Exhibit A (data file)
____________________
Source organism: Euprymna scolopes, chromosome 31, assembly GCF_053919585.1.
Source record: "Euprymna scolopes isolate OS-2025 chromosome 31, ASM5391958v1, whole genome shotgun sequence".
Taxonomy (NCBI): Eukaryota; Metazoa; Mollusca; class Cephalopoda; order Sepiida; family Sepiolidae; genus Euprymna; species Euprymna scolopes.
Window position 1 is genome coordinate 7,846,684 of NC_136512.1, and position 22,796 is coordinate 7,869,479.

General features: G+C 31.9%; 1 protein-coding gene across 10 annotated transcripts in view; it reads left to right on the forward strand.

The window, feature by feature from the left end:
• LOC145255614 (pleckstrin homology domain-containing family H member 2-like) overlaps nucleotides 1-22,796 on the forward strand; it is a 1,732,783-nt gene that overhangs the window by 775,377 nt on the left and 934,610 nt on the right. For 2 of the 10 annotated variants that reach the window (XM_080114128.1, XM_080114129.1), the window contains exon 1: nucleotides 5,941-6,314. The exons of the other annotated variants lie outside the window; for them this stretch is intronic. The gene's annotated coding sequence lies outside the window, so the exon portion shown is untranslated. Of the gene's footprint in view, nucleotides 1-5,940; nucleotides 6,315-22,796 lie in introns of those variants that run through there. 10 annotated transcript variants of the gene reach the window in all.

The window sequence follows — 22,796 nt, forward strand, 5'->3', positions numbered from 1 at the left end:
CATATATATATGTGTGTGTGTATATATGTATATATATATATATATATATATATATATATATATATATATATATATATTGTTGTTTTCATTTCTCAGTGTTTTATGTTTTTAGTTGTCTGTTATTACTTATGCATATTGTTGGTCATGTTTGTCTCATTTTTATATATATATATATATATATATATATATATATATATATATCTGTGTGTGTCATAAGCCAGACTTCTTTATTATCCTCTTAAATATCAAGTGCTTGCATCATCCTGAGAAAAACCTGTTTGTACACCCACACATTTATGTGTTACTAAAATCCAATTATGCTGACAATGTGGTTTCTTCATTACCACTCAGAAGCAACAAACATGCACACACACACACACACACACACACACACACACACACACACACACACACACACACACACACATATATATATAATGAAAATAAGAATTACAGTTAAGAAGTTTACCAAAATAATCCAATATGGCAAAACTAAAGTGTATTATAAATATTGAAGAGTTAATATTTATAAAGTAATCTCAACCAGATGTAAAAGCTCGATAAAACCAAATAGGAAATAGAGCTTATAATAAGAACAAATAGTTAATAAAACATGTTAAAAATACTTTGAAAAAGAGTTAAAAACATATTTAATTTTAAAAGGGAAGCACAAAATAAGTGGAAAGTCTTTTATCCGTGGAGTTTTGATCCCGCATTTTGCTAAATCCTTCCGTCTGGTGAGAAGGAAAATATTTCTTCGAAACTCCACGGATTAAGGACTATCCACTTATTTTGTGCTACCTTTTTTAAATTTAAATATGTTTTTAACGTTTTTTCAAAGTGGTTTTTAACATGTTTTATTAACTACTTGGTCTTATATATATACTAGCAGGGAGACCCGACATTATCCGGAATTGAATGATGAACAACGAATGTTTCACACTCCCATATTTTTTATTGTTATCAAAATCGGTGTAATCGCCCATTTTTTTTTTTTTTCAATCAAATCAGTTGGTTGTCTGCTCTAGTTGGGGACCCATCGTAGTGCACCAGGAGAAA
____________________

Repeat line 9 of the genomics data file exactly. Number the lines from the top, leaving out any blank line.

CATATATATATGTGTGTGTGTATATATGTATATATATATATATATATATATATATATATATATATATATATATATATTGTTGTTTTCATTTCTCAGTGTTTTATGTTTTTAGTTGTCTGTTATTACTTATGCATATTGTTGGTCATGTTTGTCTCATTTTTATATATATATATATATATATATATATATATATATATATATCTGTGTGTGTCATAAGCCAGACTTCTTTATTATCCTCTTAAATATCAAGTGCTTGCATCATCCTGAGAAAAACCTGTTTGTACACCCACACATTTATGTGTTACTAAAATCCAATTATGCTGACAATGTGGTTTCTTCATTACCACTCAGAAGCAACAAACATGCACACACACACACACACACACACACACACACACACACACACACACACACACACACACACACATATATATATAATGAAAATAAGAATTACAGTTAAGAAGTTTACCAAAATAATCCAATATGGCAAAACTAAAGTGTATTATAAATATTGAAGAGTTAATATTTATAAAGTAATCTCAACCAGATGTAAAAGCTCGATAAAACCAAATAGGAAATAGAGCTTATAATAAGAACAAATAGTTAATAAAACATGTTAAAAATACTTTGAAAAAGAGTTAAAAACATATTTAATTTTAAAAGGGAAGCACAAAATAAGTGGAAAGTCTTTTATCCGTGGAGTTTTGATCCCGCATTTTGCTAAATCCTTCCGTCTGGTGAGAAGGAAAATATTTCTTCGAAACTCCACGGATTAAGGACTATCCACTTATTTTGTGCTACCTTTTTTAAATTTAAATATGTTTTTAACGTTTTTTCAAAGTGGTTTTTAACATGTTTTATTAACTACTTGGTCTTATATATATACTAGCAGGGAGACCCGACATTATCCGGAATTGAATGATGAACAACGAATGTTTCACACTCCCATATTTTTTATTGTTATCAAAATCGGTGTAATCGCCCATTTTTTTTTTTTTTCAATCAAATCAGTTGGTTGTCTGCTCTAGTTGGGGACCCATCGTAGTGCACCAGGAGAAA